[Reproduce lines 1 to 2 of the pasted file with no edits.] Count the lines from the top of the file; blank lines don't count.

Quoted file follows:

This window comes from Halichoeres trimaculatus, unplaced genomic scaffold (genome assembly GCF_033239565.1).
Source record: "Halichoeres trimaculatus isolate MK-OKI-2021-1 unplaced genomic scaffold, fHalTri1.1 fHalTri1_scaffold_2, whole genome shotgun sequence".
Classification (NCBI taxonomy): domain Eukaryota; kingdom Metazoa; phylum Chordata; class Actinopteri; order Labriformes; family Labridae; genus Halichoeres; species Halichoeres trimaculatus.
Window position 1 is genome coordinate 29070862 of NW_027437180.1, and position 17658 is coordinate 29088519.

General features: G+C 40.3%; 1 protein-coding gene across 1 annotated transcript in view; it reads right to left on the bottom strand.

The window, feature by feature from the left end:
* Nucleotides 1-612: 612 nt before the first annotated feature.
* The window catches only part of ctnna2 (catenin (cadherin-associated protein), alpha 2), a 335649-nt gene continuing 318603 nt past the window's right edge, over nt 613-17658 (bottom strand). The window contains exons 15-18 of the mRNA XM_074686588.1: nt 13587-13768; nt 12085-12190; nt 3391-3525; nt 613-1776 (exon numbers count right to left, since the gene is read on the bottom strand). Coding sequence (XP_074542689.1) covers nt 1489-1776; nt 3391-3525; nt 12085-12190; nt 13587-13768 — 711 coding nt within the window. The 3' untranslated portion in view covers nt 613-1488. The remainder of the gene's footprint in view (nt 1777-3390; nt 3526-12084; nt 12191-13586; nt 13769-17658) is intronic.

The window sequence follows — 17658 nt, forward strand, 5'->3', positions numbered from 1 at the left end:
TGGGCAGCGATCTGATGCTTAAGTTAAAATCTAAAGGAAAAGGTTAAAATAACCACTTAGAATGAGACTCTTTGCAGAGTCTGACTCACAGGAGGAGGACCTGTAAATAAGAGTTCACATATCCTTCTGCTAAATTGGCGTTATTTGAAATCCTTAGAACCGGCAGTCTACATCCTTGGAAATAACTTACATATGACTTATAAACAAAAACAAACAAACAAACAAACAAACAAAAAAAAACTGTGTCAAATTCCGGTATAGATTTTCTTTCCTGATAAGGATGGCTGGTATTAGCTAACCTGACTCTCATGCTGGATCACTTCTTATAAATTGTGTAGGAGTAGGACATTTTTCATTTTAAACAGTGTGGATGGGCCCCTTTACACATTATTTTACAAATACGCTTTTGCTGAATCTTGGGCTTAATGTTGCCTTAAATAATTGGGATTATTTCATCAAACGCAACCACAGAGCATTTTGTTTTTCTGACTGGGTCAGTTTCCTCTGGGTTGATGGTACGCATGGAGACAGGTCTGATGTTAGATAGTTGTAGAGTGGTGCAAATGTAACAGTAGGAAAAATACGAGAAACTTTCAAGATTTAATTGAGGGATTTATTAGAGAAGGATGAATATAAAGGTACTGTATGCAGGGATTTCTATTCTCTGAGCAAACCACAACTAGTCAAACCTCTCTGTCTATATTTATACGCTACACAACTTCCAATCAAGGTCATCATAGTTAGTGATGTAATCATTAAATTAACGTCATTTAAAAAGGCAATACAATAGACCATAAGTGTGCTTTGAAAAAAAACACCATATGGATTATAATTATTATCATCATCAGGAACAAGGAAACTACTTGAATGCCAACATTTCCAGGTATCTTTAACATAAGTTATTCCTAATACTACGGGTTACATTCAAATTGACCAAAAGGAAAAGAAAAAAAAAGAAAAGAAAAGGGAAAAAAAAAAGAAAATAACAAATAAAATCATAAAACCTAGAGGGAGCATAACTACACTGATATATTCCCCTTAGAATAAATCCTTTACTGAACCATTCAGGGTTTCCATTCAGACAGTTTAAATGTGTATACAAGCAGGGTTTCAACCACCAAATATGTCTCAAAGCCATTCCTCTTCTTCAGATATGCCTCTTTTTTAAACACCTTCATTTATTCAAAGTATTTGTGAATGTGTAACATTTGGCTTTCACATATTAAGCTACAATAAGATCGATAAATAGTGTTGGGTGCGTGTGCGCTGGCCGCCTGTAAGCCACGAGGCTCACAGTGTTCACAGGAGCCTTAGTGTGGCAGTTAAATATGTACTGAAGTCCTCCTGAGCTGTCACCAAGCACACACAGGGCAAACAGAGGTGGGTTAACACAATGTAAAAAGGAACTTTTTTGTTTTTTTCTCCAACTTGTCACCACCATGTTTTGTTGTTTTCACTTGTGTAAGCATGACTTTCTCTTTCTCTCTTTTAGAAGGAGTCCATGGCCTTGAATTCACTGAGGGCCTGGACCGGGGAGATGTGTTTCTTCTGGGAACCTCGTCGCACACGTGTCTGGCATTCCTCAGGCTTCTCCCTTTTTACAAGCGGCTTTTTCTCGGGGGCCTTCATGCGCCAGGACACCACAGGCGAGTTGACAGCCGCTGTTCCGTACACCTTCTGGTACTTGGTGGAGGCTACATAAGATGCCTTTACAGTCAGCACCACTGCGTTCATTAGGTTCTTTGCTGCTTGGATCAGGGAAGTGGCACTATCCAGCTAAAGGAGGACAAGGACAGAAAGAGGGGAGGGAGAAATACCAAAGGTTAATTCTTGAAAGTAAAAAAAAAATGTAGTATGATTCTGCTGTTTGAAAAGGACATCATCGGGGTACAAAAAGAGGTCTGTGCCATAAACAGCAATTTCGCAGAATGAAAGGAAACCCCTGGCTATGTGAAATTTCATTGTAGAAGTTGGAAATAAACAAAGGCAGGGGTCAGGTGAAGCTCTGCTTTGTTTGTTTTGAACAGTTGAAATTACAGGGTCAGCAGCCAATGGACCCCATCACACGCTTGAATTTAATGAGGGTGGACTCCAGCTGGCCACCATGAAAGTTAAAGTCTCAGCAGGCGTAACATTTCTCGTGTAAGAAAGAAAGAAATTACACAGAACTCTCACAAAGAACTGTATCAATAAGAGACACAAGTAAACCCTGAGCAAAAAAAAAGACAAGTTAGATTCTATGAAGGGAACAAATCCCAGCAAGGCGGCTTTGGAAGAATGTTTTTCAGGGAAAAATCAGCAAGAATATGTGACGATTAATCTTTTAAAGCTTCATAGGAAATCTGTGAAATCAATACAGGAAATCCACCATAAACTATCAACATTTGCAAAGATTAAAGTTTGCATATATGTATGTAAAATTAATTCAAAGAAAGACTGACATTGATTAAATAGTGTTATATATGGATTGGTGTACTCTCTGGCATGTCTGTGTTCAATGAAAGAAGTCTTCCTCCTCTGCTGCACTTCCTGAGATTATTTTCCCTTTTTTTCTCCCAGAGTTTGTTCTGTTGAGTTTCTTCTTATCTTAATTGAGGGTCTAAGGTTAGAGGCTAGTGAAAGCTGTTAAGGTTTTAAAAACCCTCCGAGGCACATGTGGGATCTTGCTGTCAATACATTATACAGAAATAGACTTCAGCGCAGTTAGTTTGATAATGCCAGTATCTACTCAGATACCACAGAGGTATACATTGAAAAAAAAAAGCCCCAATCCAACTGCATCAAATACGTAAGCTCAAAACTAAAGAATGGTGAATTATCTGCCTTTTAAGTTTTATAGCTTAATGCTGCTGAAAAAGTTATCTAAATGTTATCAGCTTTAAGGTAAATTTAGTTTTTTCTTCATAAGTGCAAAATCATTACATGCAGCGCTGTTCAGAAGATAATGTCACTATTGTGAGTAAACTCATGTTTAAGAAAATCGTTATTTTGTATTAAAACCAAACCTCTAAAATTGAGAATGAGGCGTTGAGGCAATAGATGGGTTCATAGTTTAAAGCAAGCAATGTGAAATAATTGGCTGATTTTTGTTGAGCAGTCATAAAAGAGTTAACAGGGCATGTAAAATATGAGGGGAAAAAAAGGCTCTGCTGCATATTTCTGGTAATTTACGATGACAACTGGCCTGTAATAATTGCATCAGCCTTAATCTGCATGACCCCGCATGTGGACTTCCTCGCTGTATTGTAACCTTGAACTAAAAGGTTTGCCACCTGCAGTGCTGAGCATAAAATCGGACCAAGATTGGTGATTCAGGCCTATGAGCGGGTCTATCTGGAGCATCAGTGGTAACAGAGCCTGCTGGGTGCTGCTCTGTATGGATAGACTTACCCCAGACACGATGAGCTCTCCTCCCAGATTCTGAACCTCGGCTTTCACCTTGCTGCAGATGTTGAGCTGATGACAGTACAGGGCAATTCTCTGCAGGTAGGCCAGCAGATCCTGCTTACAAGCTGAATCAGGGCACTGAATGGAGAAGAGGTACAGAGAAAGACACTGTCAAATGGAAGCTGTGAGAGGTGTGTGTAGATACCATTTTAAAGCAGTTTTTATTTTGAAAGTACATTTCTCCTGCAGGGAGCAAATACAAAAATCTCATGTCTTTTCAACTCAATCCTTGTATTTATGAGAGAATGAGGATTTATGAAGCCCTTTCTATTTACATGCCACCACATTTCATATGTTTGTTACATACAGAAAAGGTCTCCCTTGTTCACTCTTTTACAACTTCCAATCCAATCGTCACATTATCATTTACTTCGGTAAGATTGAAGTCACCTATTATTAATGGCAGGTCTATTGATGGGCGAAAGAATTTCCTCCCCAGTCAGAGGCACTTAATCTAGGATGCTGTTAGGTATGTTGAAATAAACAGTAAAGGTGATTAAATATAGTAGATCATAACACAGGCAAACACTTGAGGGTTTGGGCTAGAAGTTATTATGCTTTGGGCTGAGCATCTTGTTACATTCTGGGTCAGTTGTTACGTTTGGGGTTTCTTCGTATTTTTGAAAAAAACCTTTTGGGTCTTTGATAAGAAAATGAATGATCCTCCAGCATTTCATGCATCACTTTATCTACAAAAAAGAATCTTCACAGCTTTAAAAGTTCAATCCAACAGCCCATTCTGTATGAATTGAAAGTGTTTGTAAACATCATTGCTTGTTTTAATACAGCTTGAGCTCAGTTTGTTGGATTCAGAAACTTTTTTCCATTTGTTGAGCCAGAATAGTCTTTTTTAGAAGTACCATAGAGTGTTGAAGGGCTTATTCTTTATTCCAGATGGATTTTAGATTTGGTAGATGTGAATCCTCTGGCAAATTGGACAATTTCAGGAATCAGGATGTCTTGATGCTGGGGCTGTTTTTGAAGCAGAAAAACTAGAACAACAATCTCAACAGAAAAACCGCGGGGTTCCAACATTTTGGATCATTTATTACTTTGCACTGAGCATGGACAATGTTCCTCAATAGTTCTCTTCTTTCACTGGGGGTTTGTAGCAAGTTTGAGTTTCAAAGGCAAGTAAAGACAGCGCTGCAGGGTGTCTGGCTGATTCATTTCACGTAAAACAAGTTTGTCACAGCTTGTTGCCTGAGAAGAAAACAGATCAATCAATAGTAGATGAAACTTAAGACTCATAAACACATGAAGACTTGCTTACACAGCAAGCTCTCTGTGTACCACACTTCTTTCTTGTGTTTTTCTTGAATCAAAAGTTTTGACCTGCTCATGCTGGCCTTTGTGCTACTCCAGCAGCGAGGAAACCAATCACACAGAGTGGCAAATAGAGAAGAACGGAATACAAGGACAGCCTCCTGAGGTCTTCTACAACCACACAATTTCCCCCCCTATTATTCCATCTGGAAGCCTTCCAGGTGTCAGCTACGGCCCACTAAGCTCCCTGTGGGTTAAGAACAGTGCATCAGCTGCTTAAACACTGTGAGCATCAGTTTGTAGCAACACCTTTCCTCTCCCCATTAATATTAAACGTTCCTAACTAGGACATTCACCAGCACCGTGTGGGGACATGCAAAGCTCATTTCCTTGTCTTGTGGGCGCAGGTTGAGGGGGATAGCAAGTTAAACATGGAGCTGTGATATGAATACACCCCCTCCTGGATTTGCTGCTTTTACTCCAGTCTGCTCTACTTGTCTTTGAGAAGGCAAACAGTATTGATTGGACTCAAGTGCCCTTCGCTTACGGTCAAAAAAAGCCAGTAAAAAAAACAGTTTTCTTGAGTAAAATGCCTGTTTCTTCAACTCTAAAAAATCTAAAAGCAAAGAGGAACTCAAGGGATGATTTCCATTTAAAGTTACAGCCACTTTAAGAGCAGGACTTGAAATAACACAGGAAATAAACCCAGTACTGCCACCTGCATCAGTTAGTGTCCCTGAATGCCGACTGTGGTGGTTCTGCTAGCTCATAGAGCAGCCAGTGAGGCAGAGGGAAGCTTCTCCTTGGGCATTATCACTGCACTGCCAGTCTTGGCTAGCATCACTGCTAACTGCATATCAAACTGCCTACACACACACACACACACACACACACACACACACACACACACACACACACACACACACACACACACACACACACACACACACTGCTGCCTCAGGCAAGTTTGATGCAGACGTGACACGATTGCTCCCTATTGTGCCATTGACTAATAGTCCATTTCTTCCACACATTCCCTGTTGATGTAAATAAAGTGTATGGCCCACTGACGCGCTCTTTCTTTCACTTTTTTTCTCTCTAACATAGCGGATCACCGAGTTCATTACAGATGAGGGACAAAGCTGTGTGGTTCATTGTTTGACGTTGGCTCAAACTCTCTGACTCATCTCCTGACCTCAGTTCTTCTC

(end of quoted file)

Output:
This window comes from Halichoeres trimaculatus, unplaced genomic scaffold (genome assembly GCF_033239565.1).
Source record: "Halichoeres trimaculatus isolate MK-OKI-2021-1 unplaced genomic scaffold, fHalTri1.1 fHalTri1_scaffold_2, whole genome shotgun sequence".